Starting merely two weeks ago and having spoken in front of more than 350 EPK students, Carson has collected and filled 45 boxes of clothing and blankets, or more than 5,600 items, to donate to, an organization aimed at improving the quality of the lives of Lao children while providing hope for a different future.

Accepting clothing donations until the end of July, Carson will throw the EPK classroom that receives the most amount of clothing a pizza party using his own allowance money.

With the help of his parents, Scott and Stacey, Carson has since spoken to six schools throughout the Sherwood Park area in the hopes that each will get on board with the supply mission.

“Five did (say yes), but we’re still waiting on dates. Three are for sure,” Carson said. “I’m looking to fill 300 boxes to fill one sea can (a container with an estimated value of $7,000), with 30,000 items in those boxes.”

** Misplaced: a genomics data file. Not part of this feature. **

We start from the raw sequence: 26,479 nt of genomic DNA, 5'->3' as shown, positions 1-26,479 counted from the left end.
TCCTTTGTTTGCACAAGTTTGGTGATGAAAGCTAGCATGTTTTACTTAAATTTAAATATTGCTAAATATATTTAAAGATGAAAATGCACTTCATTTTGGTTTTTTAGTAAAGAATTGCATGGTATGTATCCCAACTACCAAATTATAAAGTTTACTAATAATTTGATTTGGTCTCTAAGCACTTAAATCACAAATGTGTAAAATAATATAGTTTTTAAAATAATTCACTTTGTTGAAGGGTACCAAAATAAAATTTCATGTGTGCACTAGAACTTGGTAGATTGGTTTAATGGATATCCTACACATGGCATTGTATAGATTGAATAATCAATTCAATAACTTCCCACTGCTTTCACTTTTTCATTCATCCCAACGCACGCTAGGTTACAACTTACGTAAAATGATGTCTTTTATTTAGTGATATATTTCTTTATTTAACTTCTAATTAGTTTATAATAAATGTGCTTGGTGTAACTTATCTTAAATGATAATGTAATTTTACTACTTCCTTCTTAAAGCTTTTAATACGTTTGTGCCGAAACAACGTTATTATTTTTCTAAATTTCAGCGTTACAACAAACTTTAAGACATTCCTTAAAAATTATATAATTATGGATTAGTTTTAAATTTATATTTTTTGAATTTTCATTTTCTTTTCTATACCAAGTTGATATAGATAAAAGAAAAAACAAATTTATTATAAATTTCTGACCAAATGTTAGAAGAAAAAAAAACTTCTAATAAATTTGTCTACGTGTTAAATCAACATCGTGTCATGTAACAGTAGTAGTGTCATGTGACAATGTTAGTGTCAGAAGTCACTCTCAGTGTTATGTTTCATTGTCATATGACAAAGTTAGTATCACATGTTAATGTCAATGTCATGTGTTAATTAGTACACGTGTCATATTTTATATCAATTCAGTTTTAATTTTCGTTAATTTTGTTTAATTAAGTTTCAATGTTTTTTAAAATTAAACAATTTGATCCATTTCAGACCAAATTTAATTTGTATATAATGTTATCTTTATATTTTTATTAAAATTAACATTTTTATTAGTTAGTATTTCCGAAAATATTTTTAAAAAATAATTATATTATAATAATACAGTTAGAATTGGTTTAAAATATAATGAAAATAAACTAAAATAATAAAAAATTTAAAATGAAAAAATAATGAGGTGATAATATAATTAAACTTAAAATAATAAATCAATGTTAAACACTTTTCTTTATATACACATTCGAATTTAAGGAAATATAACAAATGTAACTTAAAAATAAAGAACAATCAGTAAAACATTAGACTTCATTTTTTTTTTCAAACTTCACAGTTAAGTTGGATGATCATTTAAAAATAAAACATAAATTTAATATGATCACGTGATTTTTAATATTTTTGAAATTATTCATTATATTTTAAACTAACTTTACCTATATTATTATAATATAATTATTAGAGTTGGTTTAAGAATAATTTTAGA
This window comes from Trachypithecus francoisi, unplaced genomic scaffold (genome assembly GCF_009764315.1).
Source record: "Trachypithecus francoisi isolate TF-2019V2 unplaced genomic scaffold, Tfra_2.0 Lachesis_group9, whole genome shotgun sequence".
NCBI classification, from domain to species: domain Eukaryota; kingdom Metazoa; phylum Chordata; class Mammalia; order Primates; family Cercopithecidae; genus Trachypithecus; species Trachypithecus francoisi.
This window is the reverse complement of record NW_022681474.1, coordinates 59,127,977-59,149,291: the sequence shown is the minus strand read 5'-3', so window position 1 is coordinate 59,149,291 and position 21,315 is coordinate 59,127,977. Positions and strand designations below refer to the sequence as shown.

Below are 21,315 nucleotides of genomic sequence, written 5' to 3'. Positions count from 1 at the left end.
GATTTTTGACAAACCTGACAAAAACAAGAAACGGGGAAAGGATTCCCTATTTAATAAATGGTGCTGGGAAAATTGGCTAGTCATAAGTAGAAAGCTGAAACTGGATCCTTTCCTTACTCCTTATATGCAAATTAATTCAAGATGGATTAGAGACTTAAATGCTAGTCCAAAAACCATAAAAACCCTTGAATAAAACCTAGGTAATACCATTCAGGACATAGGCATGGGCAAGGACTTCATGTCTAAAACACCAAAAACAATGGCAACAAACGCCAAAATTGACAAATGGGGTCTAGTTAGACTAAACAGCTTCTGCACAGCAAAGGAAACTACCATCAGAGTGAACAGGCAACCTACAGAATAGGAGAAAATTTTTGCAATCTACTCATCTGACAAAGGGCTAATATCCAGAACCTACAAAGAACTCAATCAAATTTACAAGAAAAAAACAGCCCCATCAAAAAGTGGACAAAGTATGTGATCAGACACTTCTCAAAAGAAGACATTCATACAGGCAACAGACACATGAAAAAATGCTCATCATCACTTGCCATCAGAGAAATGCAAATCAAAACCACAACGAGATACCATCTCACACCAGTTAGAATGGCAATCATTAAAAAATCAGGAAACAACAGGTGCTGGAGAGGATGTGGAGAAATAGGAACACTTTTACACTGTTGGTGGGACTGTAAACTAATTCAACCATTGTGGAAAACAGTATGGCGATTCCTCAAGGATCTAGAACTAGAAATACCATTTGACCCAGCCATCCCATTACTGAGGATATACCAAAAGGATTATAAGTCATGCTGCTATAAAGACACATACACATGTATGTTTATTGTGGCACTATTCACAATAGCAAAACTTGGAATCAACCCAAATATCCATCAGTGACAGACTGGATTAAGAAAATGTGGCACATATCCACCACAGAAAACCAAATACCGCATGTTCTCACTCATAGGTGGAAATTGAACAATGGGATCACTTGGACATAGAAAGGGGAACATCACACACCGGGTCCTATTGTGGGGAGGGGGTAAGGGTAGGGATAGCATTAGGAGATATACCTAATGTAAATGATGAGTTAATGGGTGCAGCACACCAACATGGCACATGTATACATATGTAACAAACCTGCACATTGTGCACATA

While the MacMillans await Bev Facey Community High School to accept and confirm the family’s invitation, Holy Spirit Catholic School and Ardrossan Junior and Senior High will begin their fundraising campaigns in the coming weeks. Additionally, Carson is hoping to do a presentation at Archbishop Jordan Catholic High School during one of its next assemblies, his father said.

“I couldn’t be prouder of the situation,” Scott explained of his son’s charitable efforts. “Carson’s trying to not only develop his leadership, but also learn about the power of giving back, paying it forward and just seeing how fortunate we are here in Sherwood Park and in Canada.”